Number formation is a big issue when it comes to completing those clock worksheets, and an area in which the school-based occupational therapists can support the students on their caseload.
Learning tell time and fine motor skills
Fine motors skills involved with moving clock hands on model clocks in the classroom.
Moving the minute hand and hour hand on a clock model helps kids understand how time moves, how much time is in a day, and how to identify sections of time: hours, minutes, seconds, half-hours, quarter hours, and days. These models help kids grasp the concept of time. But for the student with fine motor challenges, understanding clocks and telling time on a model clock is a struggle. To move the clock hands on a model clock, fine motor skills are needed:
- Finger isolation
- Separation of the sides of the hand
- Graded grasp and movements
- Motor planning
The visual of a model clock can become more challenging when these fine motor issues exist.
Learning to tell time and executive function
Time is a big part of executive function.
Kids learn to tell time, typically in second grade, however, without consistent use of analog clocks, kids lose that ability to tell time. When it comes to the time management aspect of executive functioning skills, there is a lot to be said for watching the minute hands tick around the clock as time passes. The passage of time on a digital clock just doesn’t have the concrete visual impact that the ticking hands has on the face of an analog clock.
Executive functioning skills such as attention, foresight, task completion, and others play a role in telling time and managing time.
We talked about time blindness in our post on adult executive functioning issues. However, time blindness impacts all of us at one time or another, and all ages, too.
Also, the number of minutes in five minute increments and the number of minutes in an hour or quarter hour can be a challenge for those with executive functioning skills to recall. Working memory plays a big part in math skills!
The abstract concept of teaching time on a clock
Kids not exposed to analog clocks. This makes an abstract concept even more abstract! Our kids that need concrete examples and visual cues to learn will struggle with this concept of learning to tell time on a clock.
Other kids need concrete examples in learning. time doesn’t offer that option.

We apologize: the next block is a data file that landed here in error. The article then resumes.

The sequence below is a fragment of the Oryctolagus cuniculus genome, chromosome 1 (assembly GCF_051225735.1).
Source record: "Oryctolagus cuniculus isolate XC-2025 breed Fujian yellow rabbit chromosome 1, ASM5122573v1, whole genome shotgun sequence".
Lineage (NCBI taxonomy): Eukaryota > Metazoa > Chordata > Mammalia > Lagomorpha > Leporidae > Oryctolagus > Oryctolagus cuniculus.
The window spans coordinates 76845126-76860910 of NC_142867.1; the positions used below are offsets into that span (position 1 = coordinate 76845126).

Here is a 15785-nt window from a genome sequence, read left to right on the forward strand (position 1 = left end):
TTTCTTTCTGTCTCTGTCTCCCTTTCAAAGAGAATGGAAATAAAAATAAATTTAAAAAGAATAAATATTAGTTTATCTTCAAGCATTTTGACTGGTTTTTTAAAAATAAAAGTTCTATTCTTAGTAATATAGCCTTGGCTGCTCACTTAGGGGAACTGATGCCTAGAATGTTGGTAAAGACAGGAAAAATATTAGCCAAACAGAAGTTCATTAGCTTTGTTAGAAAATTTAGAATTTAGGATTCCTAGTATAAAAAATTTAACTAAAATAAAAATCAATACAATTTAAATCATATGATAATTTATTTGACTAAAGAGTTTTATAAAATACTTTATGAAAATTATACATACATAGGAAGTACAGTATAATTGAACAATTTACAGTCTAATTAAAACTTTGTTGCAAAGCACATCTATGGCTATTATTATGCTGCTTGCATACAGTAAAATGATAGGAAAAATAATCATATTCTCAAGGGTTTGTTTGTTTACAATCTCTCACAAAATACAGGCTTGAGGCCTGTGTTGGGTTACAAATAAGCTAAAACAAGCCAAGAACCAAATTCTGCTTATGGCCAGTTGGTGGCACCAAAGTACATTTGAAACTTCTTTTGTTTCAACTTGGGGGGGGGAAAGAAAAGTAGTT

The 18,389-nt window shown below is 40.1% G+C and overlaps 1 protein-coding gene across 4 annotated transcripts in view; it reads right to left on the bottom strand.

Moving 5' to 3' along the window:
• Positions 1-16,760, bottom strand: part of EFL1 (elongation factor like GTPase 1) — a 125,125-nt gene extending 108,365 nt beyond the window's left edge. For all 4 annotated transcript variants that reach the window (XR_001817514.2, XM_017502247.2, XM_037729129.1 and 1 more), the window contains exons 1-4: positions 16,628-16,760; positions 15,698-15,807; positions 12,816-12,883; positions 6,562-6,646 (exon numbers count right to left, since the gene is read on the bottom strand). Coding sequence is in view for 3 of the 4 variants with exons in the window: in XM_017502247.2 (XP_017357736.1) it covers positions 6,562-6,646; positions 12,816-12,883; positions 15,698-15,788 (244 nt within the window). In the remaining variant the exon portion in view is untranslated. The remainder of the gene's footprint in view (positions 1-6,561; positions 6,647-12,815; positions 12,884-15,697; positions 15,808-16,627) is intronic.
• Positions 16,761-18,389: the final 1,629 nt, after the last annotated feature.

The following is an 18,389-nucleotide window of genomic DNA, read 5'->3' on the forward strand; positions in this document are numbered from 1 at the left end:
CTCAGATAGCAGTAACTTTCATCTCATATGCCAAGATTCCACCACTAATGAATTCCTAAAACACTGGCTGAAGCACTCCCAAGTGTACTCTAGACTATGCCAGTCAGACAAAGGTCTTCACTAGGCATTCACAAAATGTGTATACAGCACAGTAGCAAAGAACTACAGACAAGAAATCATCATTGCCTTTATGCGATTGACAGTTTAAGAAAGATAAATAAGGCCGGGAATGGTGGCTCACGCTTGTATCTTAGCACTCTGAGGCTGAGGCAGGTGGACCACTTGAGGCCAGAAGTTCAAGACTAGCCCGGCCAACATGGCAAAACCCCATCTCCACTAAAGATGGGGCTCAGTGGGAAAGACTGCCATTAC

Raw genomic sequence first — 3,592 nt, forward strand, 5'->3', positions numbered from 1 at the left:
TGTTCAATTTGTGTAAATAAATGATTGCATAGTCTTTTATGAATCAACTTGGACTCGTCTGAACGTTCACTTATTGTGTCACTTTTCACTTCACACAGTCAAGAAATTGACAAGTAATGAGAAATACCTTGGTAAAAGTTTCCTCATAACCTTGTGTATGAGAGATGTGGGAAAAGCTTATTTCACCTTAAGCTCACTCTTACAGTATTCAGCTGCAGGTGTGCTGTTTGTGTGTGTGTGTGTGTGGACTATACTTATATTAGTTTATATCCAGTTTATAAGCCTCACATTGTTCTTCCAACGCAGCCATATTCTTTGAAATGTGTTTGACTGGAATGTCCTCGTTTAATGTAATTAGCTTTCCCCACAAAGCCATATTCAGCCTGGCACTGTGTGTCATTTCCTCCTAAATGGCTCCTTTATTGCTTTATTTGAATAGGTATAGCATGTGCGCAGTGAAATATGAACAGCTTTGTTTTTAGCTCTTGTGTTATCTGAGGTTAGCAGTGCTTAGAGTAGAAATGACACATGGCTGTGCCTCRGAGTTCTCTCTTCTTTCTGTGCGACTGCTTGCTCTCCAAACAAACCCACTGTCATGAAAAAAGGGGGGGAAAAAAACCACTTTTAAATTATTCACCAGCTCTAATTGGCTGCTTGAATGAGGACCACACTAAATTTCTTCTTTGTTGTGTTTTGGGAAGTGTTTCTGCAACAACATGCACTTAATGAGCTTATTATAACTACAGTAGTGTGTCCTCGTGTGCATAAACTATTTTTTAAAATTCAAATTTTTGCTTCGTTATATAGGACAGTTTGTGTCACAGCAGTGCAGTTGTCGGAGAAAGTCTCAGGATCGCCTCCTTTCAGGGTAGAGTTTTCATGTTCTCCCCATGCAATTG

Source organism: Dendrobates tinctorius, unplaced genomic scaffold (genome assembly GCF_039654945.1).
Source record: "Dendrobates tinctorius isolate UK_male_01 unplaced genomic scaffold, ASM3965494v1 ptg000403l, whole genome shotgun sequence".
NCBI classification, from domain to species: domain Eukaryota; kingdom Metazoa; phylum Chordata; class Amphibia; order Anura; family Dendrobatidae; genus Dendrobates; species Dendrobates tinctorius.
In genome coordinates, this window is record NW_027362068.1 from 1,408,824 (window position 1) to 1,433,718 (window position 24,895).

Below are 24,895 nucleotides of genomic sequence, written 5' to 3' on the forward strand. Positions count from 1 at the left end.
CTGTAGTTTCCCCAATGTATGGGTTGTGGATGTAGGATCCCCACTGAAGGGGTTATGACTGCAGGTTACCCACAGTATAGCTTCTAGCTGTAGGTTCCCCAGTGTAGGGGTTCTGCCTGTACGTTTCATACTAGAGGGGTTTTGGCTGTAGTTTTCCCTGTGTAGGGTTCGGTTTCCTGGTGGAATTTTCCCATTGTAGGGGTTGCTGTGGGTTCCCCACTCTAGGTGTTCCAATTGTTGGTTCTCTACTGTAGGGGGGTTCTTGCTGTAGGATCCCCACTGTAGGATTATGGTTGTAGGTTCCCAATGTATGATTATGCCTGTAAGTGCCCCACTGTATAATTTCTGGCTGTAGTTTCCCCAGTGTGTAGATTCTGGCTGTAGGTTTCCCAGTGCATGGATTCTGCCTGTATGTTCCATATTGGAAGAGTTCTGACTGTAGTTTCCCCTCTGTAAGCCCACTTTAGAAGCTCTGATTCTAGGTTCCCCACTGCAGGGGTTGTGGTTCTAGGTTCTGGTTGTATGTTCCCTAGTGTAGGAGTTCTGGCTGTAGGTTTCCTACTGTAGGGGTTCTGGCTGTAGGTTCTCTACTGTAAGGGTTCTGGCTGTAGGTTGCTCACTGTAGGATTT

Teaching kids how to tell time can start with the process of discovering the parts of a clock.
Many of our young learners are exposed to only the digital clock of an Iphone, a microwave clock, stove clock, or the digital time shown on a television cable box, for example. The important skill of learning to tell time is just not a part of the typical day for many learners.
However, what is important is the concept of time. We all have daily routines that revolve around the passage of time.
teach Kids to tell time with a multisensory activity
Below, you’ll find resources for time teaching in the classroom or home. School based occupational therapy professionals can use these concepts and hands-on time activities to support time management needs, or to work in a push-in OT session in school-based OT services when children are learning time in school. Or, use these interactive telling time activities to support the child’s educational curriculum.
A few easy ways to make learning about time more interactive AND supporting development of underlying areas is through the fun activities listed here. Try some of these clock activity ideas.
- Create a rock clock for heavy work input that supports the motor planning work needed for moving clock hands
- Try a telling time apps that can support time management needs
- Address time concepts of am and pm to help with executive functioning skills.
- Use sidewalk chalk to create a large clock. This is a great activity for offering resistive feedback when learning about the hands of the clock